If you believe the marketing experts who layout the Father’s Day advertising supplements, the male imagination is limited to Docker’s shorts, socket-wrench sets, wide-screen TV’s, and golf balls.

When I was in the first grade, my bus used to stop to drop off a boy at a corner then turn uphill toward my house a mile away.  One day that boy’s father shot himself; it was clearly accidental.  He was a WWII veteran who brought home a German luger, and as he was cleaning the gun, he forgot the round in the chamber.  The details were discussed all over the schoolyard and the kitchen table at home; how the man had tried to reach the telephone before he died.  I lay awake quite a few nights with this reminder of my father’s mortality.  I think of that boy every Father’s Day and wonder what thoughts he has.  It may be that no one appreciates a father as much as those who have lost or never had one.

Father’s Day is a nice time to celebrate the expressions of men’s generosity as they have appeared in our lives.  It’s a time to celebrate every man who ever told us, “You can do it,” and made us believe we could.

Tough Love, Math, Software, and Writing

One sunday afternoon, when I was in the second grade, I learned a key life lesson because my mother got tired of hearing me whine.  I had some difficult arithmetic homework.  Plus the afternoon was gorgeous, and I could see my friends playing baseball up the hill.  My mother was trying to show me how to work the problems, but I was having none of it.  “I caan’t,” I said.  “It’s too haard.”

My mother finally had enough, and said, in her no-nonsense voice, “Sit here, and do not move, until your homework is done.”


“No buts!” I don’t want to hear another word until you’re finished.”

After a quick review of alternatives, such as rafting down the Mississippi, I realized I was trapped – nothing left to do but figure it out.  I remember how delighted I felt when I did, but I didn’t begin to understand how important that lesson would be.  How often I would be faced with similar situations, especially in the world of work – critical problems that no one else knew how to solve – and what a boon it would be to think, “Let’s take a look,” instead of, “I can’t.”

There were times when I was younger when “practice situations” arose, and I remembered and took inspiration from that day in the second grade.  I fought a similar battle to learn formal calculus proofs as a freshman in college.  Another time my van broke down in Bakersfield, and I didn’t have enough to pay someone else to fix it.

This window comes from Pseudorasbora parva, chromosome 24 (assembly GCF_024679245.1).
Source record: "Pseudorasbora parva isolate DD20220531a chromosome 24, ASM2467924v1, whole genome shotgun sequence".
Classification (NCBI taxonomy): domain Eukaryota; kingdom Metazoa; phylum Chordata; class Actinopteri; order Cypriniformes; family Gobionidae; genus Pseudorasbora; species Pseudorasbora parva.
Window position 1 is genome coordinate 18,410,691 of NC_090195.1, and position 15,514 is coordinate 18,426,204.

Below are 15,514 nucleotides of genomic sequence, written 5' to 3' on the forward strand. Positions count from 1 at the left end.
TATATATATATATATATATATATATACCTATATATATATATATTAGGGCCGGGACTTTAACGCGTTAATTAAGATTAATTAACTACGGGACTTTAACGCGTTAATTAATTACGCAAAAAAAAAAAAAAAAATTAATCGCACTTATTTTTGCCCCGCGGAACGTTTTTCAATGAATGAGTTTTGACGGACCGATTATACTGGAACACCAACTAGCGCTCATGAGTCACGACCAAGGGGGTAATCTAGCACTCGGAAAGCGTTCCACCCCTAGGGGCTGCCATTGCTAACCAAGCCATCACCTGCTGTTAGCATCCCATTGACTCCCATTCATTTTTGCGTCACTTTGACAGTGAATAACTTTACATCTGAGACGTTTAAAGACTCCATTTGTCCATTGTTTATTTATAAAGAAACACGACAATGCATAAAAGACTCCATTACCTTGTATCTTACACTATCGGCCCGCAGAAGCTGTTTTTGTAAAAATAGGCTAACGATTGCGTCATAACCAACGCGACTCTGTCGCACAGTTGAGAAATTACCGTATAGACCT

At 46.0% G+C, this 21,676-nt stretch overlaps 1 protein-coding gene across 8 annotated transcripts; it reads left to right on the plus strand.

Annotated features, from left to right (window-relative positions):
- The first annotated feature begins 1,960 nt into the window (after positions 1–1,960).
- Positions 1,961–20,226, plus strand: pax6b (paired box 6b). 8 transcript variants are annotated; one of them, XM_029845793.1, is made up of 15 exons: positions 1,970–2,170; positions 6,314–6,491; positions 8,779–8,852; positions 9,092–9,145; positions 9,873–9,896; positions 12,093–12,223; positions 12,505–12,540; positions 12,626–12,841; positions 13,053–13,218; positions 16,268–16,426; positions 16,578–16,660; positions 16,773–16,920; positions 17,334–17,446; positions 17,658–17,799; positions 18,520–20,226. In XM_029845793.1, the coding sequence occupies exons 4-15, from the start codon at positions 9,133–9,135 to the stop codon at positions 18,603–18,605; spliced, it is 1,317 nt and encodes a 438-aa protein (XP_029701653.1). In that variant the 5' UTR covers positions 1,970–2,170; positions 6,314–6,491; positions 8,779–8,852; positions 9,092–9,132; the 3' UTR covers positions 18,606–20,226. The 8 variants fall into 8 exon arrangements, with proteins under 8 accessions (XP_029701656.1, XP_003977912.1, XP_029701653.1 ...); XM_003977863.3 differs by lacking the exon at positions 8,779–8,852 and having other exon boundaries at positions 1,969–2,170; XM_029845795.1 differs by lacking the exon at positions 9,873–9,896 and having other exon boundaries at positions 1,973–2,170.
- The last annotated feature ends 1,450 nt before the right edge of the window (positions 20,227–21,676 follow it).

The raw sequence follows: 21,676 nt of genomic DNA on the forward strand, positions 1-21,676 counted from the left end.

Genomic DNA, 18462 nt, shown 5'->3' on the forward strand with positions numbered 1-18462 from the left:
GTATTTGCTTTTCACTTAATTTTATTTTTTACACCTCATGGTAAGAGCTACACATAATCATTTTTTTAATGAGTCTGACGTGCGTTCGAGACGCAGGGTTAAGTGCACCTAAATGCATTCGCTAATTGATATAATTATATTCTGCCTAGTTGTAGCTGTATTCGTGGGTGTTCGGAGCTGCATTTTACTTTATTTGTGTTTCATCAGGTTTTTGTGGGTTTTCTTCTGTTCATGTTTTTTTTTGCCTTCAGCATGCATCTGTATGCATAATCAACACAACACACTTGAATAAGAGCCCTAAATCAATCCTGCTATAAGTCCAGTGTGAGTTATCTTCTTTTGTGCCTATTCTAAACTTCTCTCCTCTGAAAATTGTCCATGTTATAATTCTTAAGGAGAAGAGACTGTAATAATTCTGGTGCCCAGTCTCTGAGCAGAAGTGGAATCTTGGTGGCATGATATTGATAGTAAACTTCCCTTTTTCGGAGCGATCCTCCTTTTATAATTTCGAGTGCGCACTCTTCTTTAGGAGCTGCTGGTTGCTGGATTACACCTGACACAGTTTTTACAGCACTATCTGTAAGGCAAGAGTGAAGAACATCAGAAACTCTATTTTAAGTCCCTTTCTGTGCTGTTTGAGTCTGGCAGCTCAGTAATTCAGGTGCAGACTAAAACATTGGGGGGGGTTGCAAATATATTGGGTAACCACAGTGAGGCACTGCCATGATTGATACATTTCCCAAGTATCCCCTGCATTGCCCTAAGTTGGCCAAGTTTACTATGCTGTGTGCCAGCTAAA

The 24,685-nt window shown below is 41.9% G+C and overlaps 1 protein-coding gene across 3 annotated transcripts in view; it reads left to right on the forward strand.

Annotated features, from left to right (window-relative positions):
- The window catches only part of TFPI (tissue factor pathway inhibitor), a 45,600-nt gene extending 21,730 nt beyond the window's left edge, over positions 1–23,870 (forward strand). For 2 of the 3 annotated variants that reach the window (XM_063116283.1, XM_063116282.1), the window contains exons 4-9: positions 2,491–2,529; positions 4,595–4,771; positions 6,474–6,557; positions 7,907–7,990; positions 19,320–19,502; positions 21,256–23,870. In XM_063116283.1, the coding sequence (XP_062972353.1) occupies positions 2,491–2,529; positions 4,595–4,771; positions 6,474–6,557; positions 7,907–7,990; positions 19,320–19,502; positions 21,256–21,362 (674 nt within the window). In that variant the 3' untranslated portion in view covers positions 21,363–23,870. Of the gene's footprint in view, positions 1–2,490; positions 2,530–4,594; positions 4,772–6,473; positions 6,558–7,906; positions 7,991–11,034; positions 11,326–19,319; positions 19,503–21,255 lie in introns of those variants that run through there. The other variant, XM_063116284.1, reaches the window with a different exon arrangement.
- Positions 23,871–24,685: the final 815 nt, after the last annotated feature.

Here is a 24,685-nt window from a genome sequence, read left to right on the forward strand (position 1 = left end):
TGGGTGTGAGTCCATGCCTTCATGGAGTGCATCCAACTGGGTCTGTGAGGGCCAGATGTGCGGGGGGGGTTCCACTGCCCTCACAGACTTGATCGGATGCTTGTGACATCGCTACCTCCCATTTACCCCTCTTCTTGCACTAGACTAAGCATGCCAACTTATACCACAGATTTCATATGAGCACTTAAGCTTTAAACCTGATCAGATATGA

I joined the high tech world before the phrase, “cutting edge,” became a cliche – when we really were trying things that hadn’t been done before.  Through luck and interest, I spent some years doing early work in a specialty sort of software.  That made it exciting, made us kind of important, but also meant when we were stuck, we were stuck.

In the second grade, my mother forced me to learn what it meant to do my best – really do my best.  In the world of math and software, it’s rather easy to gauge.  You pretty much know when you have a solution, and the harder you work, the quicker you get there.

It’s not so clear cut in writing.  Sometimes white-knuckle effort pays off, and sometimes it’s counter-productive.  The quality of the my work does not always correlate with “feeling inspired,” and I can’t really judge it until weeks or months go by.  Sometimes it’s best to sit at the table and and hammer away, and sometimes it’s better to go outside and play.  What works one day may not work the next.

I’ve said before, I love the image Joseph Campbell gave for the way the Knights of the Round Table set out to look for the Holy Grail.  Each of them entered a trackless part of the forest, for it would have been “shameful” to follow the trail made by another.  In trying to find my own way, charging ahead is probably not the best way to proceed.  Rather, it’s time to take my time, pay attention, listen especially to the strange hunch and “crazy” idea.  Watch what happens out of the corner of my eye.  Learn to enjoy the forest and let it go, for as T.S. Eliot said, “The rest is not our business.”